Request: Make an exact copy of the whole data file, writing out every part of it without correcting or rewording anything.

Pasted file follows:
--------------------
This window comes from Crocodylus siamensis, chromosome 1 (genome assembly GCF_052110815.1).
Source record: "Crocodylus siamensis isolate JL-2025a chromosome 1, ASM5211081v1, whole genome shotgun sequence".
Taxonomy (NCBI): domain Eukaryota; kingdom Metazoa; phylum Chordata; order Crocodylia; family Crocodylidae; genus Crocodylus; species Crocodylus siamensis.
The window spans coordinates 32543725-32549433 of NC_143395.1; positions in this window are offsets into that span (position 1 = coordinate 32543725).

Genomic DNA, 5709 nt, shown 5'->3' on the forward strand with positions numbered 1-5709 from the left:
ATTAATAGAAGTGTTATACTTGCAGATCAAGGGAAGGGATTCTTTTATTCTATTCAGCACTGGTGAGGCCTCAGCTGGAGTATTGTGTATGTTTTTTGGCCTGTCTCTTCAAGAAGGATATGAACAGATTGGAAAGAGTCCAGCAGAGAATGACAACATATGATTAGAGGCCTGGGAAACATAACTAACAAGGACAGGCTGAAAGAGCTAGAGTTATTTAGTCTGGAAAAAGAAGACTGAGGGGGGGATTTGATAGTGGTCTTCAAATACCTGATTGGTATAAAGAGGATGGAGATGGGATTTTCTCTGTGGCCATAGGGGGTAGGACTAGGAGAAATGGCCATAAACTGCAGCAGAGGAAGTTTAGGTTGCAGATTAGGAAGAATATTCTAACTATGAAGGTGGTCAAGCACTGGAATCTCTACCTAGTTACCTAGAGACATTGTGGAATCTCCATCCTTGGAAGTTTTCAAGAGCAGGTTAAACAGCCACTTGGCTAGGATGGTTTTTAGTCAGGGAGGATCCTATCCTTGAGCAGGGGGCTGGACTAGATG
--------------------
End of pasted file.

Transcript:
This window comes from Crocodylus siamensis, chromosome 1 (genome assembly GCF_052110815.1).
Source record: "Crocodylus siamensis isolate JL-2025a chromosome 1, ASM5211081v1, whole genome shotgun sequence".
Taxonomy (NCBI): domain Eukaryota; kingdom Metazoa; phylum Chordata; order Crocodylia; family Crocodylidae; genus Crocodylus; species Crocodylus siamensis.
The window spans coordinates 32543725-32549433 of NC_143395.1; positions in this window are offsets into that span (position 1 = coordinate 32543725).

Genomic DNA, 5709 nt, shown 5'->3' on the forward strand with positions numbered 1-5709 from the left:
ATTAATAGAAGTGTTATACTTGCAGATCAAGGGAAGGGATTCTTTTATTCTATTCAGCACTGGTGAGGCCTCAGCTGGAGTATTGTGTATGTTTTTTGGCCTGTCTCTTCAAGAAGGATATGAACAGATTGGAAAGAGTCCAGCAGAGAATGACAACATATGATTAGAGGCCTGGGAAACATAACTAACAAGGACAGGCTGAAAGAGCTAGAGTTATTTAGTCTGGAAAAAGAAGACTGAGGGGGGGATTTGATAGTGGTCTTCAAATACCTGATTGGTATAAAGAGGATGGAGATGGGATTTTCTCTGTGGCCATAGGGGGTAGGACTAGGAGAAATGGCCATAAACTGCAGCAGAGGAAGTTTAGGTTGCAGATTAGGAAGAATATTCTAACTATGAAGGTGGTCAAGCACTGGAATCTCTACCTAGTTACCTAGAGACATTGTGGAATCTCCATCCTTGGAAGTTTTCAAGAGCAGGTTAAACAGCCACTTGGCTAGGATGGTTTTTAGTCAGGGAGGATCCTATCCTTGAGCAGGGGGCTGGACTAGATG